Eye For Film >> Movies >> The Wedding Guest (2018) Film Review
The Wedding Guest
Reviewed by: Jennie Kermode
The stranger (Dev Patel) says he’s visiting Pakistan to attend a wedding. He’s an old university friend of the groom. He has an English accent, tells a curious boy that he’s from Leicester. “Is it beautiful?” asks the boy. The stranger proves adept at telling people what they want to hear.
Samira (Radhika Apte) doesn't want to be married. When she wakes to find a hand over her mouth and a gun pointed at her head, she’s ready to cooperate. Even being trapped in the boot of a speeding car is a tolerable inconvenience. But Samira is no helpless victim in the hands of powerful men. She has secrets of her own.
Michael Winterbottom’s atmospheric thriller is packed full of twists and turns but to concentrate on trying to anticipate and resolve them is to miss the point. The focus here is on the characters and on the bond that forms between them as they gradually get the measure of each other whilst trying to survive – a bond that could massively inconvenience both of them over the longer term. It’s a film that juxtaposes the allure of a certain kind of criminal lifestyle with an acknowledgement of what it costs, what has to be sacrificed to live that way – even in the absence of any significant interest in conventional morality.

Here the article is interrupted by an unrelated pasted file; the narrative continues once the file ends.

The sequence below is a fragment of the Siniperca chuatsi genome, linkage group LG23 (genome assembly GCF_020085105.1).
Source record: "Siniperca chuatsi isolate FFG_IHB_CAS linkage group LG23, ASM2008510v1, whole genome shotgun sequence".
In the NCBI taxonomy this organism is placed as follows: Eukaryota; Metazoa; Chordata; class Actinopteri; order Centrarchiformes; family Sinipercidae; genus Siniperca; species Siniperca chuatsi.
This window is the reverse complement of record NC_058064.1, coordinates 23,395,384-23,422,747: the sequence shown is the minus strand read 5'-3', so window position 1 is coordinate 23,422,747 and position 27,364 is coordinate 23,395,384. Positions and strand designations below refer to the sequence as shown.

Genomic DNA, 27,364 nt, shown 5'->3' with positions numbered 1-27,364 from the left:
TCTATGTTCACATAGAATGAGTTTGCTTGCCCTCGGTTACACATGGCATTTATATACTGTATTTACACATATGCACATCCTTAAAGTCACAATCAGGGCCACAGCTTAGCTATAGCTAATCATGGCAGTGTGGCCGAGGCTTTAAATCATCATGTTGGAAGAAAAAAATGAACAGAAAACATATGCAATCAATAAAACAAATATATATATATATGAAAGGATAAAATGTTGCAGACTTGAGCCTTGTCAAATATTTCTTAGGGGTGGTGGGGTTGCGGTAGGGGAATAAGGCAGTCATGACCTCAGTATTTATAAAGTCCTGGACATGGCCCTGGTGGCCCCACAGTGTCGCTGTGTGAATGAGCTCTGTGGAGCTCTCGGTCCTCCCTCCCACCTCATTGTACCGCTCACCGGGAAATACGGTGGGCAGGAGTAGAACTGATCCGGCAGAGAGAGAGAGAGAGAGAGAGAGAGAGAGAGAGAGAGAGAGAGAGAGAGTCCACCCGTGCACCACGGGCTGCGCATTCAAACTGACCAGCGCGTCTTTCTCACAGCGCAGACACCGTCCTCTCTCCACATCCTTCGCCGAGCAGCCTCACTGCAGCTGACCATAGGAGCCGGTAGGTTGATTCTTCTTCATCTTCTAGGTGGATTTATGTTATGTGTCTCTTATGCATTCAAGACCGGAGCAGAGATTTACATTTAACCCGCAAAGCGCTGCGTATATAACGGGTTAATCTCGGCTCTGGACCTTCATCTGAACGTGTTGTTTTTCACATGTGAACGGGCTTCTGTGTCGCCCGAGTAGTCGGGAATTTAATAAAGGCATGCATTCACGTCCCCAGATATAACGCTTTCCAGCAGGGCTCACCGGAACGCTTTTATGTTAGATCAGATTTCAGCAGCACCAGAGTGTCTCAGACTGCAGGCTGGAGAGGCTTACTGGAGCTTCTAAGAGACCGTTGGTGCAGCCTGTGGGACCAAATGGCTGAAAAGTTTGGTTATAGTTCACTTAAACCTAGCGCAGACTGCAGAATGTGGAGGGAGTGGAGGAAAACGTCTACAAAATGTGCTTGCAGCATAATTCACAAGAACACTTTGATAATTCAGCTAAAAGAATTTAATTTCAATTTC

Gorgeously shot by day and by night, the film makes use of several locations and gives each a distinctive atmosphere, even if we see very little of it. Much of it is new to the stranger, so despite his Bond-style professionalism in a very shady business, he's also something of an ingenu and there are moments when he seems to be out of his depth. Combined with the potential physical danger faced by Samira - especially if she's considered to have dishonoured her family - this allows viewers to feel for them and develop an emotional connection whilst Winterbottom delivers a series of gripping action set pieces. There are fewer of these overall than some viewers might hope for but they're effectively woven into a tapestry of events that keeps the tension high.
Towards the end the film slows down; the threat becomes less physical, more existential, and Patel has room to show more of what he can do as an actor. Responses from the screening at the Toronto Film Festival suggest that this doesn't go down well with all viewers. There's more going on with this film than just the thriller aspect and it doesn't play by the rules all the way through. Some aspects of the story feel a bit undercooked, realism perhaps taking precedence over the neatness associated with the genre.
The Wedding Guest is a film with much to recommend it. If it has a major failing, it's simply that it can't live up to the scale of its own ambition.Reviewed on: 22 Feb 2019